Twenty-five years ago. It was twenty-five years.
I was a young woman then too: I was twenty-four. Unlike the victims of the Montreal massacre, I was not studying to break into a male-dominated field; I was already working in a traditionally feminine career. The day after the horrible news of the murders broke, I sat at the cafeteria table at lunch as we shook our heads over the thought of something like this happening in Canada. My male co-workers expressed amazement and disgust, not at the shooter — that went without saying — but at the male students who left the room on the shooter’s orders, rather than trying to “take down” the man with the gun. To them, this was a problem to be solved by male heroism, rather than prevented by men recognizing women as equals.
And of course, OF COURSE, it’s #notallmen, it was #neverallmen. But men like my co-workers, who would never have dreamed of committing acts of violence against women, didn’t talk about the fact that this was about one man’s twisted resentment of feminism, of women in traditionally male space. And part of the reason they didn’t talk about it was that they didn’t really get it themselves, and they weren’t entirely comfortable saying the word “feminist” out loud.
Already in 1989 when the Montreal massacre happened, women’s place in the world had changed so much from our mothers’ time. Brave feminists in previous generations had won us the right to vote, the right to get an education everywhere and the right to work for equal pay in every profession. From there on in, young women like me thought, it would be smooth sailing to full equality.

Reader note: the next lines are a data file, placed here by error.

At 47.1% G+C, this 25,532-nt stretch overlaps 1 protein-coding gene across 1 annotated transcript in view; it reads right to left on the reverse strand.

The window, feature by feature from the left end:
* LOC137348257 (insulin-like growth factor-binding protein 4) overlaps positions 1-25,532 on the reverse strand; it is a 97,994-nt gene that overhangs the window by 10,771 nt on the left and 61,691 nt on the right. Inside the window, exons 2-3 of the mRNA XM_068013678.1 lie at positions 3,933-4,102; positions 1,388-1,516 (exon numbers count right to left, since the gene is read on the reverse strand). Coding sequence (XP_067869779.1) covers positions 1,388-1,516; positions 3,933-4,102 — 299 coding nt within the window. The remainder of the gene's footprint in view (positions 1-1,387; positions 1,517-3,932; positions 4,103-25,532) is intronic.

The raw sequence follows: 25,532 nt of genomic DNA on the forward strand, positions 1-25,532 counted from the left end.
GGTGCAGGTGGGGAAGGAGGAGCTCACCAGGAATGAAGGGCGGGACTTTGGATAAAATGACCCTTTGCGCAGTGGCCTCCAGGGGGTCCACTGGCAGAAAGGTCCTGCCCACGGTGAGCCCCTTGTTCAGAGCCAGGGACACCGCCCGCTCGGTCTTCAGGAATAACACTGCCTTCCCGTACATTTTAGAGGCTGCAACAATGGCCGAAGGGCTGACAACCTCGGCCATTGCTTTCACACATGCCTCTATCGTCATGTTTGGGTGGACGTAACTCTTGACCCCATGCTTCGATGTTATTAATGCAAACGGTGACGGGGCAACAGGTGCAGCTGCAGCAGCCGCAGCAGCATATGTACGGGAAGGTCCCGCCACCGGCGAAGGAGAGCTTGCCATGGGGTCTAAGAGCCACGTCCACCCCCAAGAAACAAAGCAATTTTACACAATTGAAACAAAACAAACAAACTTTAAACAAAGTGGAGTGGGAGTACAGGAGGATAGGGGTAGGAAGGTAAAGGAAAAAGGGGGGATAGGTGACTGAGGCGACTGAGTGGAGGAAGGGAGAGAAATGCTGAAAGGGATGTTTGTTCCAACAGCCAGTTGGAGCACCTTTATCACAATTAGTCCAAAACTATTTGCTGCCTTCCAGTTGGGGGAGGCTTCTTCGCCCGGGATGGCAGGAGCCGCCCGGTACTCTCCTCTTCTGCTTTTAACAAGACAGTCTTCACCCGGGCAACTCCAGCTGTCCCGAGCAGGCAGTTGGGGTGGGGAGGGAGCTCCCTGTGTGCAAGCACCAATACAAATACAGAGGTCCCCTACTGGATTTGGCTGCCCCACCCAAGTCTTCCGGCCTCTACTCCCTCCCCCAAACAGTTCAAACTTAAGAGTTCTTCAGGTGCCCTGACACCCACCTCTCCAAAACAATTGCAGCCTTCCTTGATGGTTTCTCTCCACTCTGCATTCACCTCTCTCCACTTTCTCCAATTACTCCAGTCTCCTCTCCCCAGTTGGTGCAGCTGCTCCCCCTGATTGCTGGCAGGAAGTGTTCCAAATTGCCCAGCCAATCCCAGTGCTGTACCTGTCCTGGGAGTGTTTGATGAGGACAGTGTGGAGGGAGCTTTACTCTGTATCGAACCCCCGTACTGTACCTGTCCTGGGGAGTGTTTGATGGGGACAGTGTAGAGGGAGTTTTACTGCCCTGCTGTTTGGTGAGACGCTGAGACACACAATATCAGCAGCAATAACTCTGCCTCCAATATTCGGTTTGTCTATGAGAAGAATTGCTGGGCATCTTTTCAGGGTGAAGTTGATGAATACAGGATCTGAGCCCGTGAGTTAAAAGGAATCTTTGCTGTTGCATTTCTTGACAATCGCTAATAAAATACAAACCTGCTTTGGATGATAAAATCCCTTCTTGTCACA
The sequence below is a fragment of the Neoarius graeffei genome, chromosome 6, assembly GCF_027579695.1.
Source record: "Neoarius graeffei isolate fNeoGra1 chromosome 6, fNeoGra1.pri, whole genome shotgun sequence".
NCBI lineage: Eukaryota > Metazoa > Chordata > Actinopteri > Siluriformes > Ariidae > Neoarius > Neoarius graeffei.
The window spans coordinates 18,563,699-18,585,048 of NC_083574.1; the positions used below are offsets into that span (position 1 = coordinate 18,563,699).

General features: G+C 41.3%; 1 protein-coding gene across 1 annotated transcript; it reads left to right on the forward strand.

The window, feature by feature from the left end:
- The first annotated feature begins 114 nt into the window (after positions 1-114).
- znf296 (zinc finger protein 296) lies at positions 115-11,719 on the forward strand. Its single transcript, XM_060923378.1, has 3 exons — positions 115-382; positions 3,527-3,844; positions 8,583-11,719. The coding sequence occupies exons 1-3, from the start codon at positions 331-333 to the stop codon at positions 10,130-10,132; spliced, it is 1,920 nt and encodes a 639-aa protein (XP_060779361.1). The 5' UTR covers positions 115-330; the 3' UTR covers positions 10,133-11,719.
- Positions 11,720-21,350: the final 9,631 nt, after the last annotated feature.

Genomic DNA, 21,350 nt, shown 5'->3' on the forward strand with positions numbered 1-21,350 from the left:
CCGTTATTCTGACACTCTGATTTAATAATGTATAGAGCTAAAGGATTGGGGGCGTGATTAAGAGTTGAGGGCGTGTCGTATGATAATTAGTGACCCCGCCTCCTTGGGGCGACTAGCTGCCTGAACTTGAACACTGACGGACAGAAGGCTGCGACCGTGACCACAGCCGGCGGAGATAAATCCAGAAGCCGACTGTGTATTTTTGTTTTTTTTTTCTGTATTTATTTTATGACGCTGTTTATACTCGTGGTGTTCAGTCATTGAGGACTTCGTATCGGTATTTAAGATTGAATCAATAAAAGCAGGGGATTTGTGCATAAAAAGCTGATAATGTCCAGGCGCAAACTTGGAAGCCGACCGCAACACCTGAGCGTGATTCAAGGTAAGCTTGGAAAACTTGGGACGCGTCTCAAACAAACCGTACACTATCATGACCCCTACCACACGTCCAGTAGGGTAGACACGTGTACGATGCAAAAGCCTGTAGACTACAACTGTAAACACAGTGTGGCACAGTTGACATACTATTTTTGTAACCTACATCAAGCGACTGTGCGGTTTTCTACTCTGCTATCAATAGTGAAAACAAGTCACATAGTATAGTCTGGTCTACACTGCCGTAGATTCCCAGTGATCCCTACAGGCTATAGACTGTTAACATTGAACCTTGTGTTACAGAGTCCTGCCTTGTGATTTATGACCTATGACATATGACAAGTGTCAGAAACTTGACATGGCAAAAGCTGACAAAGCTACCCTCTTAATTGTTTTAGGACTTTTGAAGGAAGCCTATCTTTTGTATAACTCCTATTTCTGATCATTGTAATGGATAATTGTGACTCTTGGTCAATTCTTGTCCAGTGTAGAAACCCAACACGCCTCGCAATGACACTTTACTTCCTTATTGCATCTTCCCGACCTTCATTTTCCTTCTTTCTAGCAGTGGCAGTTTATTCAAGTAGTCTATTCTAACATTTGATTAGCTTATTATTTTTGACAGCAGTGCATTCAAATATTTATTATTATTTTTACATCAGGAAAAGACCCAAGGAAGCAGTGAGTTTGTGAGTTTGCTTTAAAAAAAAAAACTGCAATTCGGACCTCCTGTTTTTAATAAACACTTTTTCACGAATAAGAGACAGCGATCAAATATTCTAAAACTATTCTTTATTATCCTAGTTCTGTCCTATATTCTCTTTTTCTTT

The horror of December 6, 1989 shocked me, shocked a lot of young women like me, but I think we thought of it as an anomaly. I did, anyway. The disturbed, violent man who killed those 14 women at Ecole Polytechnique projected his own inner demons onto women he identified as “feminists,” with tragic results, but one violent psychopath didn’t threaten the inevitable forward motion of feminism.
Flash-forward twenty-five years. I’ve spent the last two decades in my traditionally-female career. I’ve seen more women, including my husband’s engineering colleagues, entering traditionally male-dominated fields. I’m raising two smart young feminists — my strong-willed, independent daughter, and my son who has no problem identifying himself as a feminist, which was not usual for sixteen-year-old boys when I was growing up. We’ve come a long way, baby … and we’re still going.